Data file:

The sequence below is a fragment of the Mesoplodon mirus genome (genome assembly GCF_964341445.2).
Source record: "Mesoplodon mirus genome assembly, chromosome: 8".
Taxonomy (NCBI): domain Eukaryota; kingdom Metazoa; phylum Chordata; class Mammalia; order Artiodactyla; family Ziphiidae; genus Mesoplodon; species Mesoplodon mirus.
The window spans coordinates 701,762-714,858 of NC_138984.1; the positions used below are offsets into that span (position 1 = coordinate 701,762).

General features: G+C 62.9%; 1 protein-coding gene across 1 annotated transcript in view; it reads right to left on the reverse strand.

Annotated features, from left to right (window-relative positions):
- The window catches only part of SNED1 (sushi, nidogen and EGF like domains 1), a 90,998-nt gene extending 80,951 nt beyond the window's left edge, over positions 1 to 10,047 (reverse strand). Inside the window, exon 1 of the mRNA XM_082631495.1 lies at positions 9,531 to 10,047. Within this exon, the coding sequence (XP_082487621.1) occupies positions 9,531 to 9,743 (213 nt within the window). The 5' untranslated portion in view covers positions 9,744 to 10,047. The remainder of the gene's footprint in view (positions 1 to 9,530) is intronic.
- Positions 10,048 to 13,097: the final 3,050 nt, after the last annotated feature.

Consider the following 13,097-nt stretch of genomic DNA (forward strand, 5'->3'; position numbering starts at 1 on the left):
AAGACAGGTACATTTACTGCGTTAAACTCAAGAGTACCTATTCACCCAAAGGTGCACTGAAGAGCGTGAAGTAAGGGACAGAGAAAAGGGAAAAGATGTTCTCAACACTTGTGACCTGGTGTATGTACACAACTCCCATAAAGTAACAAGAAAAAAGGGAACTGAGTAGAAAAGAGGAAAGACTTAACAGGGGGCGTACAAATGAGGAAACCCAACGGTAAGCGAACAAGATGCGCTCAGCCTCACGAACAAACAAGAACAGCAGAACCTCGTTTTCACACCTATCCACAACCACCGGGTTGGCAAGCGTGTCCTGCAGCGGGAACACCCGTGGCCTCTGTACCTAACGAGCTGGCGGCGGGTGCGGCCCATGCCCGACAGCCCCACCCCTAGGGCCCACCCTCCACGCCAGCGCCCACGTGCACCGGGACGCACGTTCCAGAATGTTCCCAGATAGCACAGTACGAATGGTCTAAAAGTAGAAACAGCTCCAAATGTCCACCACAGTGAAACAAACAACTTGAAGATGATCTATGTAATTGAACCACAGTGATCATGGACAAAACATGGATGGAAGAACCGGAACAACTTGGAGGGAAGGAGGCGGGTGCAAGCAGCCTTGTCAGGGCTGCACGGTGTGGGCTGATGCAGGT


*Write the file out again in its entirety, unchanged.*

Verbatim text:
The sequence below is a fragment of the Mesoplodon mirus genome (genome assembly GCF_964341445.2).
Source record: "Mesoplodon mirus genome assembly, chromosome: 8".
Taxonomy (NCBI): domain Eukaryota; kingdom Metazoa; phylum Chordata; class Mammalia; order Artiodactyla; family Ziphiidae; genus Mesoplodon; species Mesoplodon mirus.
The window spans coordinates 701,762-714,858 of NC_138984.1; the positions used below are offsets into that span (position 1 = coordinate 701,762).

General features: G+C 62.9%; 1 protein-coding gene across 1 annotated transcript in view; it reads right to left on the reverse strand.

Annotated features, from left to right (window-relative positions):
- The window catches only part of SNED1 (sushi, nidogen and EGF like domains 1), a 90,998-nt gene extending 80,951 nt beyond the window's left edge, over positions 1 to 10,047 (reverse strand). Inside the window, exon 1 of the mRNA XM_082631495.1 lies at positions 9,531 to 10,047. Within this exon, the coding sequence (XP_082487621.1) occupies positions 9,531 to 9,743 (213 nt within the window). The 5' untranslated portion in view covers positions 9,744 to 10,047. The remainder of the gene's footprint in view (positions 1 to 9,530) is intronic.
- Positions 10,048 to 13,097: the final 3,050 nt, after the last annotated feature.

Consider the following 13,097-nt stretch of genomic DNA (forward strand, 5'->3'; position numbering starts at 1 on the left):
AAGACAGGTACATTTACTGCGTTAAACTCAAGAGTACCTATTCACCCAAAGGTGCACTGAAGAGCGTGAAGTAAGGGACAGAGAAAAGGGAAAAGATGTTCTCAACACTTGTGACCTGGTGTATGTACACAACTCCCATAAAGTAACAAGAAAAAAGGGAACTGAGTAGAAAAGAGGAAAGACTTAACAGGGGGCGTACAAATGAGGAAACCCAACGGTAAGCGAACAAGATGCGCTCAGCCTCACGAACAAACAAGAACAGCAGAACCTCGTTTTCACACCTATCCACAACCACCGGGTTGGCAAGCGTGTCCTGCAGCGGGAACACCCGTGGCCTCTGTACCTAACGAGCTGGCGGCGGGTGCGGCCCATGCCCGACAGCCCCACCCCTAGGGCCCACCCTCCACGCCAGCGCCCACGTGCACCGGGACGCACGTTCCAGAATGTTCCCAGATAGCACAGTACGAATGGTCTAAAAGTAGAAACAGCTCCAAATGTCCACCACAGTGAAACAAACAACTTGAAGATGATCTATGTAATTGAACCACAGTGATCATGGACAAAACATGGATGGAAGAACCGGAACAACTTGGAGGGAAGGAGGCGGGTGCAAGCAGCCTTGTCAGGGCTGCACGGTGTGGGCTGATGCAGGT